Eimear McBride discusses her acclaimed debut novel, A Girl Is a Half-formed Thing. It tells the story of a young woman's relationship with her brother, and the long shadow cast by his childhood brain tumor. McBride spent the next nine years trying to get this novel published, and now that it has been, the author has won the Baileys Women's Prize for Fiction, the Desmond Elliott Prize, Kerry Group Irish Novel of the Year, the Goldsmiths Prize, and Shortlisted for the Dylan Thomas Prize.

Read More

Comment

Cheap Water. Big Crisis.

Thursday, October 30, 2014

In parts of California, the water shortage is so bad that restaurants won't offer any to customers and people can't bathe. Here's how the cheap cost of water is threatening our supply.
Read More

Comments [8]

Matthew VanDyke Went From Behind the Camera To the Front Lines in Libya

Thursday, October 30, 2014

Documentary filmmaker Marshall Curry talks about his new film, “Point and Shoot,” along with the film’s subject, Matthew VanDyke. “Point and Shoot” chronicles VanDyke’s journey, on motorcycle, across the Middle East, armed with a video camera. He strikes up an unlikely friendship with a Libyan hippie, and when revolution breaks out in Libya, VanDyke joins his friend in the fight against dictator Muammar Gaddafi. When he’s captured he spends six months in solitary confinement.“Point and Shoot” opens October 31 at the Landmark Sunshine theater.

Read More

Comments [3]

Revising the Rules: Insurgency, Criminal Justice, Revolution

Thursday, October 30, 2014

Former Lt. Col. John Nagl on writing the army's counter-insurgency manual. The founder of the Equal Justice Initiative. Eimear McBride's A Girl Is a Half-formed Thing. “Point and Shoot.”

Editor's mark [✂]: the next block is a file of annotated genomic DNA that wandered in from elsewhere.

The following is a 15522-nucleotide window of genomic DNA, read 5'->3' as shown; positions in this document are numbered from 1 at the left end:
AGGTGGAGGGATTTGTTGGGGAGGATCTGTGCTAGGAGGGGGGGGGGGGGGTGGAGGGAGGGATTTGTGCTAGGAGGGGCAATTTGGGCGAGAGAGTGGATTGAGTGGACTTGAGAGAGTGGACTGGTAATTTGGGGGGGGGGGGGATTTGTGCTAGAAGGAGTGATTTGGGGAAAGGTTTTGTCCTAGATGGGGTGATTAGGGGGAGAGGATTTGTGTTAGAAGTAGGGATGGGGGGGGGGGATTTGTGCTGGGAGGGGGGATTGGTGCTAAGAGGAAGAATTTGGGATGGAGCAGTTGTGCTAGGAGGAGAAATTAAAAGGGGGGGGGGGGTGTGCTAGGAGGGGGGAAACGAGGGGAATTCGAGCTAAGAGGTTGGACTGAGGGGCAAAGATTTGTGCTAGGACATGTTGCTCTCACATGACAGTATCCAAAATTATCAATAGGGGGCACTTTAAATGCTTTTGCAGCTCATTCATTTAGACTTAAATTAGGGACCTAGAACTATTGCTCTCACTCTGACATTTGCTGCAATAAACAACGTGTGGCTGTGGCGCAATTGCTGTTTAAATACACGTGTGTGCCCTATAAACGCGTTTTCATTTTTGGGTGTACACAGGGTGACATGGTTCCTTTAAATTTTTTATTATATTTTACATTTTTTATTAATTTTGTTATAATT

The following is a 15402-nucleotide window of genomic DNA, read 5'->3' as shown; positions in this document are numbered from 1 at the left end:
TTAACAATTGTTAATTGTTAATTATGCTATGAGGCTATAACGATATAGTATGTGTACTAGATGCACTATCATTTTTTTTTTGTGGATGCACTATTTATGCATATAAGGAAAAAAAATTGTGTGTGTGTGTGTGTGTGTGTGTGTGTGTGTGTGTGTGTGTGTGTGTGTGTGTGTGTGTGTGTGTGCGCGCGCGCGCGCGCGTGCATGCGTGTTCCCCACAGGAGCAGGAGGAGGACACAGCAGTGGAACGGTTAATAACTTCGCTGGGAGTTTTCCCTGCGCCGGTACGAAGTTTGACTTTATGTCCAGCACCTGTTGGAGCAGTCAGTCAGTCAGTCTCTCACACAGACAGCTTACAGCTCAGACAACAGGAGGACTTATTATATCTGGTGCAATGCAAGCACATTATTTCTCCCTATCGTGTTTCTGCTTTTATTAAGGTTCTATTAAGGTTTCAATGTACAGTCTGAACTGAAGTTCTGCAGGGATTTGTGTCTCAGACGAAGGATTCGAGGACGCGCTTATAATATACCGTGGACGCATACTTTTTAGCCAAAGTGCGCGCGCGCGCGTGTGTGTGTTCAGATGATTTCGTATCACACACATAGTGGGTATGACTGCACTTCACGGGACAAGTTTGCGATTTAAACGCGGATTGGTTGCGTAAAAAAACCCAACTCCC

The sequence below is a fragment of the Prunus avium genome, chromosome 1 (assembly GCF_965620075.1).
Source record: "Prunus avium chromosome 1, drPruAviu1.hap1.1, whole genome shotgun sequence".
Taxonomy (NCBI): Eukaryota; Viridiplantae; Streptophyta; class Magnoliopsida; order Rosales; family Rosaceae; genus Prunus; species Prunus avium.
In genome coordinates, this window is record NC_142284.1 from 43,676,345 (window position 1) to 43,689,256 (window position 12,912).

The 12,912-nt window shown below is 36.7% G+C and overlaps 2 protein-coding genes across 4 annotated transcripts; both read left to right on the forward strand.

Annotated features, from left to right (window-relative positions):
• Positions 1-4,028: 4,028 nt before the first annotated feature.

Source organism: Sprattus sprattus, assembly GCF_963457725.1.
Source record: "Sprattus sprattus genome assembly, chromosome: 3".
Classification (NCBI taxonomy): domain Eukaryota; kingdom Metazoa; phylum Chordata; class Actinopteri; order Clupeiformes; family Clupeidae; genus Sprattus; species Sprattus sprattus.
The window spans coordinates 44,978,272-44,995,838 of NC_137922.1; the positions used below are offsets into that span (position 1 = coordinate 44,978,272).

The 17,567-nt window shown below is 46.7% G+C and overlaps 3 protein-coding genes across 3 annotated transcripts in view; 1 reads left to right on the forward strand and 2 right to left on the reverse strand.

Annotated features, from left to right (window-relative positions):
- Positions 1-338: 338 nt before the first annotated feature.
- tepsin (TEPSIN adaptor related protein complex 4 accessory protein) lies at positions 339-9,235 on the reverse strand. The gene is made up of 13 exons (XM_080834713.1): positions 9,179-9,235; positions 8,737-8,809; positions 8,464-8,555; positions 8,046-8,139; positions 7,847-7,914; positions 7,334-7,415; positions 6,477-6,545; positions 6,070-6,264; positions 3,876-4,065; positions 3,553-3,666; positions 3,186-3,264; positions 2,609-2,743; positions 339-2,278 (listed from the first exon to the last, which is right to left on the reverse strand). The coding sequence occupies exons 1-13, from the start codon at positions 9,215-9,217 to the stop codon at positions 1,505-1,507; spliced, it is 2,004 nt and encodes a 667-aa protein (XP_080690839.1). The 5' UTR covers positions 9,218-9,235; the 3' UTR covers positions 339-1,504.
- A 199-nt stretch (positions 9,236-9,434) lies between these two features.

Read More

Does Our Criminal Justice System Treat the Rich and Guilty Better Than the Poor and Innocent?

Thursday, October 30, 2014

Bryan Stevenson, founder of the Equal Justice Initiative, on why he feels that the poor, wrongly condemned, and women and children can too often get lost in our criminal justice system. 
Read More

Comments [7]

Writing the Book on Counterinsurgency in War

Thursday, October 30, 2014

Retired Lt. Col. John Nagl, recounts his experience on the battlefield in Iraq and talks about crafting the army's new manual on counterinsurgency, shaping our course in Iraq.
Read More

Comments [10]

The Secret History of the Man who Created Wonder Woman

Wednesday, October 29, 2014

Wonder Woman, created in 1941, is the most popular female superhero of all time. Her creator, William Moulton Marston, was influenced by early suffragists and feminists, starting with Emmeline Pankhurst, who was banned from speaking on Harvard's campus in 1911, when Marston was a freshman. Marston and his wife bought their home from Olive Byrne, the niece of Margaret Sanger, one of the most influential feminists of the twentieth century, and they lived a life of extraordinary nonconformity. Harvard historian and New Yorker staff writer Jill Lepore has uncovered an astonishing trove of documents, including the never-before-seen private papers of William Moulton Marston, for her new book The Secret History of Wonder Woman.

Read More

Comments [4]

Was Climate Change Responsible for Hurricane Sandy?

Wednesday, October 29, 2014

Atmospheric scientist and Columbia University professor Adam Sobel discusses whether Hurricane Sandy was a freak event or a harbinger of things to come, if climate change was responsible for the storm, and why we were not prepared for this unprecedented "Superstorm." Sobol's new book is Storm Surge: Hurricane Sandy, Our Changing Climate, and Extreme Weather of the Past and Future.

Read More

Comments [9]

The Human Impact of the Worst Offshore Oil Spill in American History

Wednesday, October 29, 2014

In 2010, the Deepwater Horizon oil rig exploded in the Gulf of Mexico killing 11 workers and causing the worst offshore oil spill in American history. For four years, Margaret Brown traveled through small towns and major cities across the Gulf of Mexico, documenting the impact of the oil spill in on local citizens. She spoke to industry insiders, small-town fishermen, lawyers administering BP's faulty compensation fund and shell-shocked survivors of the initial blast. Her new documentary, The Great Invisibleopens October 29 at the Village East Cinema. 

Read More

Comments [1]